Strigoli, also commonly called silene (Silene vulgaris), are among the best edible wild herbs consumed throughout Italy, especially in Romagna. In Italian they are also called stridoli ,erba del cucco, carletti, etc., and there are numerous dialectal terms. In Brianza and in the Lariano Triangle they are called cornaggit, verzitt, erbett, salisett, etc. Silene is a herb with a delicate taste (between that of pea and that of cabbage), easy to find, recognizable by its green leaves glaucous. It has always been used, both cooked and raw, in popular cuisine to prepare: omelettes, pasta dishes, soups, fillings for fresh pasta and of course risotto. It is rich in vitamins, carbohydrates and mineral salts and also has a light laxative action. Obviously, a herb with many virtues and such a delicate flavor could only be one of my favorites! I learned to recognize and enjoy it from an early age and I continue to appreciate it, now as then. I really like risottos and the one with strigoli I cook today is a simple and inexpensive dish and due to its delicate flavor it is certainly also appreciated by those who do not expect to enjoy a risotto cooked with a spontaneous herb.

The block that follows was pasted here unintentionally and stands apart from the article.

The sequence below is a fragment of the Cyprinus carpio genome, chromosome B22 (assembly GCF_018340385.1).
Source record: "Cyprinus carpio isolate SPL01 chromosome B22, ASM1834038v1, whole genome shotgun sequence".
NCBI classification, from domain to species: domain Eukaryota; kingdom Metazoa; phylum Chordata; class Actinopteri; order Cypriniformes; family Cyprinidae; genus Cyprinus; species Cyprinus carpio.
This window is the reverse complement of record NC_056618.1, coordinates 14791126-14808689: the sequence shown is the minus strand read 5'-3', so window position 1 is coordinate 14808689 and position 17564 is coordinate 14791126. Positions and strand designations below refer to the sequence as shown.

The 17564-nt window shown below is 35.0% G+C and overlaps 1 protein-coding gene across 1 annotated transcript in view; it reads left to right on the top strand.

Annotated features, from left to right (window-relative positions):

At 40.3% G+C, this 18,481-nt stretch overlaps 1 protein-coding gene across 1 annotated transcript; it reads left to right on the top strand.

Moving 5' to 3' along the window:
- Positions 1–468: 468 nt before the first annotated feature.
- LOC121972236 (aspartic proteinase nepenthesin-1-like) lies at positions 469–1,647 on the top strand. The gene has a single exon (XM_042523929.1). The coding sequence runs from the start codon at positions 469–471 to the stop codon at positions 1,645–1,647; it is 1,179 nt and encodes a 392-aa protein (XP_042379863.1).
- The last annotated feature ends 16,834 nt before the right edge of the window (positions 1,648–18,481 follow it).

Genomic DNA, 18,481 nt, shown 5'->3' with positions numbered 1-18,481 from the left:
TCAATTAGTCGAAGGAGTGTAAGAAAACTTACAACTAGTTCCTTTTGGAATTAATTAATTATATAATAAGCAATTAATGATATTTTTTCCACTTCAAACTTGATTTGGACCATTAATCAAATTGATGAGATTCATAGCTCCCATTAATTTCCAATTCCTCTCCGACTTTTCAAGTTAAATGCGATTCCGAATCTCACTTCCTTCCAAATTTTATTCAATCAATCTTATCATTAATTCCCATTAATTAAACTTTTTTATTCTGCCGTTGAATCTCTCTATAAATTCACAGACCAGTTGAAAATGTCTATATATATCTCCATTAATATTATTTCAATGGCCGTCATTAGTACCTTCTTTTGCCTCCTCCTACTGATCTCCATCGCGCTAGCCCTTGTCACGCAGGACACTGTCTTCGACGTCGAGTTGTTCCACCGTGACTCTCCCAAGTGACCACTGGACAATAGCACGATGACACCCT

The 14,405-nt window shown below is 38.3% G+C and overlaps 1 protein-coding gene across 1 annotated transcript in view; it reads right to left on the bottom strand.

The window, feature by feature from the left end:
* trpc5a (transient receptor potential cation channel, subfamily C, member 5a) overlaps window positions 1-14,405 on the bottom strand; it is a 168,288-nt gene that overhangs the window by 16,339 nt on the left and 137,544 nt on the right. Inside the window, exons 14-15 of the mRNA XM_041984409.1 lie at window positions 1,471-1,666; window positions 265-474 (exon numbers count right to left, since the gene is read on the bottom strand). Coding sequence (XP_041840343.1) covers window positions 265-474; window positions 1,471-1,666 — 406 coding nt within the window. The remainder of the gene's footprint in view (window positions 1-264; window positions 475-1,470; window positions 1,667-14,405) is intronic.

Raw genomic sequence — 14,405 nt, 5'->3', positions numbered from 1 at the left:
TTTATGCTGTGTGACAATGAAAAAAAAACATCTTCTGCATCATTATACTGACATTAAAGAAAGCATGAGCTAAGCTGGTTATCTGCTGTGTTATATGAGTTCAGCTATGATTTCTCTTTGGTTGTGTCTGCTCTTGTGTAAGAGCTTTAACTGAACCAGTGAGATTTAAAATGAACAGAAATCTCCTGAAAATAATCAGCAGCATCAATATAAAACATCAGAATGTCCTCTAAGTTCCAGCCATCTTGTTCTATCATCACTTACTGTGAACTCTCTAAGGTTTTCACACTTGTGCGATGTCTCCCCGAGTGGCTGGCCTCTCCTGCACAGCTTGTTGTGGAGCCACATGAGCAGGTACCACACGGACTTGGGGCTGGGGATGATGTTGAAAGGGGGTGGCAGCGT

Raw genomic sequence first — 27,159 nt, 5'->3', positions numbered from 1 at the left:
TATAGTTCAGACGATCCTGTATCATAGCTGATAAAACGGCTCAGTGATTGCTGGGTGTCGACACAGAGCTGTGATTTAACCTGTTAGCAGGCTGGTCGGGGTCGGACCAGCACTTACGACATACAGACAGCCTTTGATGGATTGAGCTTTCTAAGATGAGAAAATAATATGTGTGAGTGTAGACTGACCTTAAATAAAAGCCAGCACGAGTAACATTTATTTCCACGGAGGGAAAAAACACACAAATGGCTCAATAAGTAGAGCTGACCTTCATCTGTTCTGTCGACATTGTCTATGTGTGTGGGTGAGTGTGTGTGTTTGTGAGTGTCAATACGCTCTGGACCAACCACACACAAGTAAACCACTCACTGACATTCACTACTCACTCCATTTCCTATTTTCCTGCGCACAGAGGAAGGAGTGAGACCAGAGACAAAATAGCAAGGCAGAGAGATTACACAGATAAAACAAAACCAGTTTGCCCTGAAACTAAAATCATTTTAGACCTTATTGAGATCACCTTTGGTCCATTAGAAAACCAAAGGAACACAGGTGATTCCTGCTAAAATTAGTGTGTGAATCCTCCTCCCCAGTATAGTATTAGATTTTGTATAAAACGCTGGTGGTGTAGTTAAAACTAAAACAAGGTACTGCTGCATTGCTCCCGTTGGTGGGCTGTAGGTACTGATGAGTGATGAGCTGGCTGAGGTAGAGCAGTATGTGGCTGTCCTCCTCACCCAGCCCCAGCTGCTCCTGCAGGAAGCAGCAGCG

Ingredients for 4 people


300 g of vialone nano rice;
a shallot or an onion;
About 100 g of strigoli sprouts;
1 l of preferably vegetable broth;
a knob of butter;
extra virgin olive oil q. b .;
salt and pepper q. b ..
Carefully clean, wash and dry the shoots of the strigoli. Cut them lightly and let them simmer in a pan with the thinly sliced ​​shallot and a little oil. Add the rice and toast it well. For this risotto I use vialone nano rice (the one my grandmother used) because it seems to me that it harmonizes better with this herb. If desired, it is possible to blend with half a glass of dry white wine. Season with salt and pepper. Add the boiling broth from time to time and cook the risotto. Whisk it with the usual knob of butter, possibly very cold to ensure a better creaming, and then serve the risotto hot.
Some people add parmesan or pecorino, caciotta, montasio cheese, fresh ricotta, etc., at the end, or season with parsley. Personally, I don’t add any cheese so as not to cover the particular taste of the strigoli but for example my grandmother first and then my mother instead add a generous amount of Parmesan cheese when whipping the risotto, so I leave the use of this ingredient to personal taste.

Source:Il selvatico in cucina